The gender pay gap -- the difference in pay for equal work between men and women -- has shrunk. It has not, however, disappeared. When you compare male and female "workers of similar age, education, and experience," the pay gap comes in at men being paid 19.1% more than women, according to Glassdoor's Progress on the Gender Pay Gap: 2019 report.
That's an improvement over the 2016 version of the same report, but it's only one piece of the story. When you compare men and women who hold the same job title at the same employer in the same location, the pay gap drops to 4.9%. That's still a gap, but women making $0.951 for every dollar a man makes is dramatically better than the $0.79 women make for every dollar a man makes when you look at Glassdoor's overall data.
The pay gap has shrunk, and that's a positive. But men and women have different perceptions of the extent of the problem.
How does each gender see the pay gap?
Almost 9 in 10 workers (87%) believe men and women should be compensated equally for similar work and experience levels, according to a Glassdoor survey of 1,025 U.S. adults who are employed full or part time. About two-thirds of those surveyed (67%) believe the gender pay gap is a serious problem, but more women (78%) believe that than men (59%).
More men (80%) than women (68%) believe that companies offer equal pay for equal work. Across both genders, employees were split on who is responsible for closing the gender gap (with respondents able to vote for more than one choice).
- Half of those surveyed (50%) blame senior leadership.
- 38% said the pay gap is a human resources problem.
- 30% cited politicians as the problem.
- 28% blamed the employees themselves.
- The same amount (28%) laid the blame directly on the hiring manager.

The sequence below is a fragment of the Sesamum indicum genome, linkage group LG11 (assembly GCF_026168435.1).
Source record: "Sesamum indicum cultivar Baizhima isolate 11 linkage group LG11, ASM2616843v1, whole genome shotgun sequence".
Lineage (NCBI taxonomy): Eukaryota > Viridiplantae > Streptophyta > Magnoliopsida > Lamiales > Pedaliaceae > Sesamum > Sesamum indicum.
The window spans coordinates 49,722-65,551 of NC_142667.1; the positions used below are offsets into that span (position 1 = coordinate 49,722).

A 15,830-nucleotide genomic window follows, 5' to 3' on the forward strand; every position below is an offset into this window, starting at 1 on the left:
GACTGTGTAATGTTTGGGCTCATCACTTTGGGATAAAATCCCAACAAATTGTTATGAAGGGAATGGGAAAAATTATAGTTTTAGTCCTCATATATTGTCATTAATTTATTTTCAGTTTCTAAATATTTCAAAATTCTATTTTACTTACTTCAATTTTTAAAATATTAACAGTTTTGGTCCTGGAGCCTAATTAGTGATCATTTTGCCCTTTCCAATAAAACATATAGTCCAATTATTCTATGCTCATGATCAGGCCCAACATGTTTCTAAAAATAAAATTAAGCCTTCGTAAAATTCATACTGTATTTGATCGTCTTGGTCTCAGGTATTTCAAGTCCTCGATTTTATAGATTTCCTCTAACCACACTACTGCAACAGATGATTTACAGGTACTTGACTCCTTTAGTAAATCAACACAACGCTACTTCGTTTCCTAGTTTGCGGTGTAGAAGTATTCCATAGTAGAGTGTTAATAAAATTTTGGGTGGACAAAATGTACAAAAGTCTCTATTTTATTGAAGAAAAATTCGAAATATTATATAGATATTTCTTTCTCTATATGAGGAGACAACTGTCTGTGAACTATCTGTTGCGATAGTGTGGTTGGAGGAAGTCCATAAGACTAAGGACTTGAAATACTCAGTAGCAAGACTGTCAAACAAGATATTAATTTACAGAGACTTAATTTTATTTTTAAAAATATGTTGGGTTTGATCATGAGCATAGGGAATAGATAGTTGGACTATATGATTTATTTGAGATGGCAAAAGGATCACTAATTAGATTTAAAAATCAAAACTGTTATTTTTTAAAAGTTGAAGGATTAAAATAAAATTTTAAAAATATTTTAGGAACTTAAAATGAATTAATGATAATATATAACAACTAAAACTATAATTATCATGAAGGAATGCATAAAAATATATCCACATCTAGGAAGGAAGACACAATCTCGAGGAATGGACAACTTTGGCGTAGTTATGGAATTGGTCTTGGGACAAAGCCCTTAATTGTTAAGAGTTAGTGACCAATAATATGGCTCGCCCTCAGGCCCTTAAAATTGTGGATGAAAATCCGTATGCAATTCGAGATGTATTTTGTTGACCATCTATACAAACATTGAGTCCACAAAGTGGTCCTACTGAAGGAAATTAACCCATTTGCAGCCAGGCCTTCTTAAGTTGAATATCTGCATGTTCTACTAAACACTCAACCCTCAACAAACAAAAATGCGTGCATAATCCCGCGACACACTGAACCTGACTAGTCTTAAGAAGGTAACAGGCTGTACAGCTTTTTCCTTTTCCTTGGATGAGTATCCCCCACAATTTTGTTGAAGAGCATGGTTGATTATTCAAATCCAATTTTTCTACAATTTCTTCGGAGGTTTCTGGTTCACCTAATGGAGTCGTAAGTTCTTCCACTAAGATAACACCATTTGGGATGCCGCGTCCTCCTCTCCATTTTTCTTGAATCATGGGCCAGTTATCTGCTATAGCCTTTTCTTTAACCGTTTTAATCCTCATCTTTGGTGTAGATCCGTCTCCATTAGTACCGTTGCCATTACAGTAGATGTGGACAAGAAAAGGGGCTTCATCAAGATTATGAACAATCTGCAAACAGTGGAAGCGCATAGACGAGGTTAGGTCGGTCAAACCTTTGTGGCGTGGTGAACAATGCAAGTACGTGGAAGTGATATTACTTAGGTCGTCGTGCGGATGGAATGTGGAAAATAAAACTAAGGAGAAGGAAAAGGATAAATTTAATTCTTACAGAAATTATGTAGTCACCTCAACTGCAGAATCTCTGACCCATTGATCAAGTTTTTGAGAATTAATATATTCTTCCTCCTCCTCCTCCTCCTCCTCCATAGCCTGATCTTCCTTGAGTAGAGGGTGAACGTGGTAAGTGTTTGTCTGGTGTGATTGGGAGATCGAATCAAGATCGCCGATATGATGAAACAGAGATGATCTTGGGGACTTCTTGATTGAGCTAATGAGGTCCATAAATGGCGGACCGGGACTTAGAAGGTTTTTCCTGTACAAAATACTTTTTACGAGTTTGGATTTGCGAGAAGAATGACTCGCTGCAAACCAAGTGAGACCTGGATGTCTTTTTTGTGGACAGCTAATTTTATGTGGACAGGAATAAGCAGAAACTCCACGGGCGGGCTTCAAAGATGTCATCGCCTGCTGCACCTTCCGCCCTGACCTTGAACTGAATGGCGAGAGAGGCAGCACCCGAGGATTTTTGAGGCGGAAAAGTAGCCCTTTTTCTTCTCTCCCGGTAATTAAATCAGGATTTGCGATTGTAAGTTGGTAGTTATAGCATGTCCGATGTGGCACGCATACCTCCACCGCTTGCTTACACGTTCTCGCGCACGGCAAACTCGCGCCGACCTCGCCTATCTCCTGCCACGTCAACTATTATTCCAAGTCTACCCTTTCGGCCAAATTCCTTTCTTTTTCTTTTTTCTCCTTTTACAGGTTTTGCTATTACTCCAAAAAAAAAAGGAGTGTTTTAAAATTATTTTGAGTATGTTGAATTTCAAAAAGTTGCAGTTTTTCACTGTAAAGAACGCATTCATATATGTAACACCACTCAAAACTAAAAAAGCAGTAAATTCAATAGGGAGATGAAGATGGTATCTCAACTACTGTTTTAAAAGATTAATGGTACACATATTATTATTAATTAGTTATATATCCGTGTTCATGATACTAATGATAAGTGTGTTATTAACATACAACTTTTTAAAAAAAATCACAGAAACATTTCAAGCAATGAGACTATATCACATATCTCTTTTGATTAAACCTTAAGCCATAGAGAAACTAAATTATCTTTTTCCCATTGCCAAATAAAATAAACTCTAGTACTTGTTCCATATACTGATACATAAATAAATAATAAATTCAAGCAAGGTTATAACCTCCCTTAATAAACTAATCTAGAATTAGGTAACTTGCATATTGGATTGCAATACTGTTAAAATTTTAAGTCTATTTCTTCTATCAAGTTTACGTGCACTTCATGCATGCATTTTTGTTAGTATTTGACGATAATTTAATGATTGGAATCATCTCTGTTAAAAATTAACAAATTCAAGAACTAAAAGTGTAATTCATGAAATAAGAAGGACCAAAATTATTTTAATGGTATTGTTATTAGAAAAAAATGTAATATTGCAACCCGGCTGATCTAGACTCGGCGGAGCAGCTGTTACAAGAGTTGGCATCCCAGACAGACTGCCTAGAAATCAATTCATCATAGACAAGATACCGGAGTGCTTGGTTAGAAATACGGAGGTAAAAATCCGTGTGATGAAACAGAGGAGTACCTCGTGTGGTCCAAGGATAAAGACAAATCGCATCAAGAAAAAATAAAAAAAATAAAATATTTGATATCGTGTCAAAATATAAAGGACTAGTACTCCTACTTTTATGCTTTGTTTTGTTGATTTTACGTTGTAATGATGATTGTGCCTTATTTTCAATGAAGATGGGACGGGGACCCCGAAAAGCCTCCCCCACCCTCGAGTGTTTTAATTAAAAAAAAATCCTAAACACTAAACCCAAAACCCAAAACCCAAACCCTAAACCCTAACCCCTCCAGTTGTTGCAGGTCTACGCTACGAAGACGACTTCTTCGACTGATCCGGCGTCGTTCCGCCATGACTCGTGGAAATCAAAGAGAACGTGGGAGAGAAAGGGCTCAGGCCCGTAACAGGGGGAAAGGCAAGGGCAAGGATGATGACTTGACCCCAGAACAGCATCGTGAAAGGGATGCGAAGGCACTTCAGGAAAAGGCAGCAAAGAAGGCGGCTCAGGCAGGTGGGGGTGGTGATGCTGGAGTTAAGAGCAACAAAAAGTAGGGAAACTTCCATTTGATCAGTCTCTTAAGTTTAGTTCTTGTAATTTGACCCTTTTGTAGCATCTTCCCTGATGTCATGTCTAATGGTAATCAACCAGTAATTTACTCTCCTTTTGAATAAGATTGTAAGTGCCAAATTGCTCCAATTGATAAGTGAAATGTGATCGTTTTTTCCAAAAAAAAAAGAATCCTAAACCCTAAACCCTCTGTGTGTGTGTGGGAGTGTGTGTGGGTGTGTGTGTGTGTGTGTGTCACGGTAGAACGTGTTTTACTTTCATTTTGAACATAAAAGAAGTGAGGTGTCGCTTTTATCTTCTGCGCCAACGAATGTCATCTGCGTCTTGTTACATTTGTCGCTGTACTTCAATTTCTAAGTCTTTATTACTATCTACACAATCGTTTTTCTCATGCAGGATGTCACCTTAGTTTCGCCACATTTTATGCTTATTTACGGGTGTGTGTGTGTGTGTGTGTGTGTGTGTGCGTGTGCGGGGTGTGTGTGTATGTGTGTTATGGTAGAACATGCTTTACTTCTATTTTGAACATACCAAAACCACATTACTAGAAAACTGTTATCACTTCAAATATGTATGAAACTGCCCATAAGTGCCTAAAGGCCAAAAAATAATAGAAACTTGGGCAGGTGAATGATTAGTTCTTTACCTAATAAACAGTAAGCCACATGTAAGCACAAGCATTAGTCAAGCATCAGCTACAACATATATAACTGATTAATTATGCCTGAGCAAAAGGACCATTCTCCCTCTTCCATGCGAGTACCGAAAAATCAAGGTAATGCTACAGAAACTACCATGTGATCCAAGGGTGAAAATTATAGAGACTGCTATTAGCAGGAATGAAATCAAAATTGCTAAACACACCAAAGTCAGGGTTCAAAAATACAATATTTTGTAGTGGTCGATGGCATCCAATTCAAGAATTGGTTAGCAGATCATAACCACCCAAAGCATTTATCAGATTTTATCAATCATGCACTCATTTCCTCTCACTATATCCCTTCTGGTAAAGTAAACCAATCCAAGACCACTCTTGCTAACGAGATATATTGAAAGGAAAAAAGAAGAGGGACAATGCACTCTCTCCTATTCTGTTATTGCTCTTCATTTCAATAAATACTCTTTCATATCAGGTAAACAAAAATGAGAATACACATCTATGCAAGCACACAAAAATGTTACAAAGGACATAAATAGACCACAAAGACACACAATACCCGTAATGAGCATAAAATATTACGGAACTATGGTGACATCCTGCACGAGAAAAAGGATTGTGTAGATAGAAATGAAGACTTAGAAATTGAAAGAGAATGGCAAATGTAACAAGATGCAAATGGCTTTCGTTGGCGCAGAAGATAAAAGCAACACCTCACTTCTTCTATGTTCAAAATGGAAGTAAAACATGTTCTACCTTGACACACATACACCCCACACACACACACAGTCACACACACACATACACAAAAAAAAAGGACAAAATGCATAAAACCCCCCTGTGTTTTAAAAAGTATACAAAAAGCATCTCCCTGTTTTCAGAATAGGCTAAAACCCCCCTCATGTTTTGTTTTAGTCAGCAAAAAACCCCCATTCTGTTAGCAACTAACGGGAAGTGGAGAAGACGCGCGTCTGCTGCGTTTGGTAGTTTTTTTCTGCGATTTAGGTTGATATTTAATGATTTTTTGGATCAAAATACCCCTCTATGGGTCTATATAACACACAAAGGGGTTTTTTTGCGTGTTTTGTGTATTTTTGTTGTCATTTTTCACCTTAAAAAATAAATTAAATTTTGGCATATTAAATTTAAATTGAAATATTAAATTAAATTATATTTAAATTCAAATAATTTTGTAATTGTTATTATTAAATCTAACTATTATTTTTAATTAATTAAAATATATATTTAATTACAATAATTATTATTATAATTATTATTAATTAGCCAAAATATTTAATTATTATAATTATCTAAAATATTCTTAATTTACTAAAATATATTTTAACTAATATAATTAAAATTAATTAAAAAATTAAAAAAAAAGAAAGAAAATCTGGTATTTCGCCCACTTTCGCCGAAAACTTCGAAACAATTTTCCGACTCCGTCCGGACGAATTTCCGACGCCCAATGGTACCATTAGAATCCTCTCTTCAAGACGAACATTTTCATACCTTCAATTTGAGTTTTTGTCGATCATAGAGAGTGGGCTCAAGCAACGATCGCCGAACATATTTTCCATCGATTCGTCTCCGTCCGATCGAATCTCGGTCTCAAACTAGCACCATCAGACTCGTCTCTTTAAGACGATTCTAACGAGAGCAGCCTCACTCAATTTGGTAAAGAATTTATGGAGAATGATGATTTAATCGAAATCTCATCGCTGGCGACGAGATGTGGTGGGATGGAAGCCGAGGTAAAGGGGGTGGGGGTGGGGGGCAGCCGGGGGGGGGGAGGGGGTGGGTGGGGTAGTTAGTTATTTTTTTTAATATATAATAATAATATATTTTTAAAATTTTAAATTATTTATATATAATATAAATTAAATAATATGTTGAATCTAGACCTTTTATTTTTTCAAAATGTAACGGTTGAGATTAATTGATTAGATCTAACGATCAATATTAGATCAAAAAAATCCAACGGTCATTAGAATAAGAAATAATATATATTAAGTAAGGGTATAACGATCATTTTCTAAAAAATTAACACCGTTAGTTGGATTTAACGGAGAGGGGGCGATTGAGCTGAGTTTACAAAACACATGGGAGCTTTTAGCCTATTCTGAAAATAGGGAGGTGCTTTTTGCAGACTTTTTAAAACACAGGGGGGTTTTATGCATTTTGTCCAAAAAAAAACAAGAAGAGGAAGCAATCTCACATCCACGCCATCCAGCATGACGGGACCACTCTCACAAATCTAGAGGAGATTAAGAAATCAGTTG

Only 32% of employees believe that legislation is needed to close the gender pay gap. That's the same percentage that believes that new company policies could solve the problem.
One of the challenges for any worker is knowing what a job should pay. Nearly 7 in 10 (69%) wish "they had a better understanding of what fair market compensation for their position and skill set is at their company and in their local job market." Not knowing makes it hard to negotiate, and 39% of men and 42% of women accepted an initial salary offer without negotiating at all at their current job.
Over half of those surveyed (55%) said they feel as if they would have to switch companies to obtain a meaningful raise. Only 47% said their company openly discloses salaries internally among all employees. Two-thirds (68%) of respondents would be willing to share compensation info if they could do it anonymously, while 77% said that salary transparency is good for employee satisfaction.
As an individual worker, you have limited power to solve the gender pay gap. What you can do is enter into a salary negotiation armed with as much information as possible. That includes any personal research you can do, and it should involve using Glassdoor's salary reports and its salary calculator tool.
It's important to know that most initial offers are negotiable. That could involve asking for a higher salary or fighting for extra time off, location flexibility, or other perks. You may not succeed, but there's nothing wrong with asking -- and in this highly competitive market, you may have more leverage than you realize.